Feature Request: Increased Password Complexity Options

I have a couple hundred stored passwords, and thus far, the changes I detail below will address all issues that I currently have with the 1Password product.

I would love to see a couple of password complexity options added for auto generated passwords:
-Upper Case and number of upper required
-Lower Case and number of lower case required
-The type of symbols allowed, in addition to the symbol on/off button that already exists. (I envision a free form box where you can enter symbols to include. Also a check box for "Not" which configures the freeform text box to exclude the symbols entered. No symbols entered means all symbols are allowed.)

I ask for these enhancements because we have all seen instances where there are a set number of required upper/lower case characters for any given password. The symbol type ask is due to a very common instance where all symbols are not allowed. (Certain symbols not being allowed for a password is my biggest issue with using the auto generated passwords...) I truly believe that continued password complexity requirement additions, as password security practices evolve over time, will be crucial to keeping the product current and viable in the marketplace.

Thank you!

--Joe


1Password Version: Not Provided
Extension Version: 1.22.3
_OS Version: Windows 10 1903
_Sync Type:
Not Provided

Comments

  • LarsLars Junior Member

    Team Member

    Welcome to the forum, @eldrumo! Thanks for the suggestions. In fact, some of the ideas of what you're suggesting are how it worked for some time here at 1Password. Those finer-grained controls were removed for reasons of improving randomness in password generation (and thus overall security), as well as some other reasons. You can read more about the decisions that were made in this post from our Security Team lead, last year. Feel free to let us know if you have any questions. And again, welcome! :)

  • I read this post and linked thread. I don't think your answer meets business or user requirements.

    For reasons known only to them, multiple service providers (web sites and other types of logins) support only specific sets of special characters (symbols) and restricted lengths. When I need to change passwords on those sites, I do not waste my time by regenerating and hoping. This is obviously dangerous too, as too many attempts may even lock accounts. What I do now is simply edit generated passwords to meet the site requirements. Reduces randomness, but has to be done. But even this is a waste of time and not optimal.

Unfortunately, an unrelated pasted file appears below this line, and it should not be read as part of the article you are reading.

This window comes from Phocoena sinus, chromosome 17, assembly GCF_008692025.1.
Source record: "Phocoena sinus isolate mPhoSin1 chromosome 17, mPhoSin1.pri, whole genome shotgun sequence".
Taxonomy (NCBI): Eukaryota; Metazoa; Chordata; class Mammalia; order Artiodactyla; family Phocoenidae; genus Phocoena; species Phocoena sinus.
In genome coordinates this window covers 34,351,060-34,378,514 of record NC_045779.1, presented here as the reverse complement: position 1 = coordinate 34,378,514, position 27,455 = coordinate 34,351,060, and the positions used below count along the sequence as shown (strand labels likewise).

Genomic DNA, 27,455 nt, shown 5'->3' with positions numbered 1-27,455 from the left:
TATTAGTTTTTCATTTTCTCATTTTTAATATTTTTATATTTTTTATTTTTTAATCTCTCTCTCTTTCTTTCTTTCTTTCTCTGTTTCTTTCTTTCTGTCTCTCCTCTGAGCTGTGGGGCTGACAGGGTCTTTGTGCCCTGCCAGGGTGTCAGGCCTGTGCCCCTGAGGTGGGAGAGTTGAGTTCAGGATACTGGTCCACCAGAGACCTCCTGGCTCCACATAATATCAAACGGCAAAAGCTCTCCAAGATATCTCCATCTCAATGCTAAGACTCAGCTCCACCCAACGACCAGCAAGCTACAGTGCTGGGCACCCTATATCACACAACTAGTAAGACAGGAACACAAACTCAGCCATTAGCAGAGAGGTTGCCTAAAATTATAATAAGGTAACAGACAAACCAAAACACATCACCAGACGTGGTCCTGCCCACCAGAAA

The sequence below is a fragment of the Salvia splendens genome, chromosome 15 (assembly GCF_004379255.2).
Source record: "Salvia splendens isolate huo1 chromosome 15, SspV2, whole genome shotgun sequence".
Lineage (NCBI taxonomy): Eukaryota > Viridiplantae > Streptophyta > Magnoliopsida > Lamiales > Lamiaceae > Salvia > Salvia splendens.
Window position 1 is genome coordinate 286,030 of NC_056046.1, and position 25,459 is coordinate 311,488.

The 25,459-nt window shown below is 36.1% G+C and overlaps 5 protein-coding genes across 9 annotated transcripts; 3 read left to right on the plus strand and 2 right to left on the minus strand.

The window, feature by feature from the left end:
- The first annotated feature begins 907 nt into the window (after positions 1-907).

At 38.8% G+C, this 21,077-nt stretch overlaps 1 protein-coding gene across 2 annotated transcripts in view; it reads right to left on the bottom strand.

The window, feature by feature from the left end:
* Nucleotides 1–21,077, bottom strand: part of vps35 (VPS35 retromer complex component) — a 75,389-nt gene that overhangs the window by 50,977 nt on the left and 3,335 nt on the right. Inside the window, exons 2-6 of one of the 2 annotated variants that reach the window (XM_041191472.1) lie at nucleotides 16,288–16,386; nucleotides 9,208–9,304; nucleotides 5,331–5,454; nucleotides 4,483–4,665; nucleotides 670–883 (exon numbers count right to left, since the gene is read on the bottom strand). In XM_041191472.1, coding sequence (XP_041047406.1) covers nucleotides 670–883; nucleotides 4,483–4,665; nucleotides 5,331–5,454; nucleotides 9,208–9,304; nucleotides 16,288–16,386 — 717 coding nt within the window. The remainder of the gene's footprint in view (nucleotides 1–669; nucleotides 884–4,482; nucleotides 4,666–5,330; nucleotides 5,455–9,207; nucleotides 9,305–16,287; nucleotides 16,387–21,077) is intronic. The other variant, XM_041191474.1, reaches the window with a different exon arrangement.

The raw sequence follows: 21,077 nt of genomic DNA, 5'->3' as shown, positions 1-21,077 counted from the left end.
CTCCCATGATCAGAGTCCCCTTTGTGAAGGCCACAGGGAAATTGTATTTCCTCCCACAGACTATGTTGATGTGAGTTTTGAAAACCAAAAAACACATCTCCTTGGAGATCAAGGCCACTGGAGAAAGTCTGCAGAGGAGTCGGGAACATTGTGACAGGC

I have over 1000 passwords in 4 vaults on 10 MacOS, Windows and IOS devices. 1Password is a great tool and I have recommended it many times. That said, we need just a little more flexibility and your notion of reducing complexity is specious.

  • Lars,
    Thank you for the reply. I understand that things were changed to the way that they are now, but I'm requesting that you reevaluate that decision. I bet that if you poll the community, you will find that every single user has the same issues that I am posting about. There is clearly a business need for what I am suggesting because valuable features of the application have unneeded limitations that effects make those features unusable in many situations.

    Thank you,

  • LarsLars Junior Member

    Team Member

    @eldrumo - we are pretty much always re-evaluating our decisions, because very little stays fixed in this world. Features we once spent time and effort adding and maintaining become obsoleted by changes in OSes or sync methods, other things we considered doing but decided against for various reasons become more possible - or even urgent - by similar changes. So we try rarely to say "never" to ideas about how to improve 1Password. So while I can't promise you that things will change to the way you would like them to be, I'm happy to add your thoughts about the current state of things. Thanks for taking the time to share them.

  • LarsLars Junior Member

    Team Member

    Welcome to the forum, @druker! There are certainly a near-limitless number of password requirements at various websites out there, that's definitely true. As a whole, the average of them have been moving toward better password requirements over time, as we (all of us) learn more about what makes a good password, and what does not. Nevertheless, you're quite correct that there are still sites out there that have very specific password requirements. Enough so that it would be difficult to create a generator that allowed users to satisfy any/all of them.

    What we're aiming at with the password generator is to enable users to be able to generate a password that will be as secure as possible while also being acceptable to the greatest number of websites on the first try, without editing. Sliders for length and the presence of symbols and digits remain, as a result. And, as you mentioned you already are doing, any generated password can be relatively easily manually adjusted to meet the requirements of the minority of sites which have more-specific requirements than can be met by those options.

    As someone who spends all day doing this as well as a fair amount of free time on the internet, and who has well over a thousand saved Login items myself, I'm curious: do you find yourself changing passwords at various sites often, and if so, why?

  • @Lars Thank you for the feedback and for allowing my suggestions to be heard.

    While I am not druker, I can say that I cycle a lot of passwords (my high risk groups) on a monthly cadence. It would not be shocking if he does something similar. I know that thought patterns are starting to shift and extend the duration between best practice password changes, but I'm internally stuck on monthly.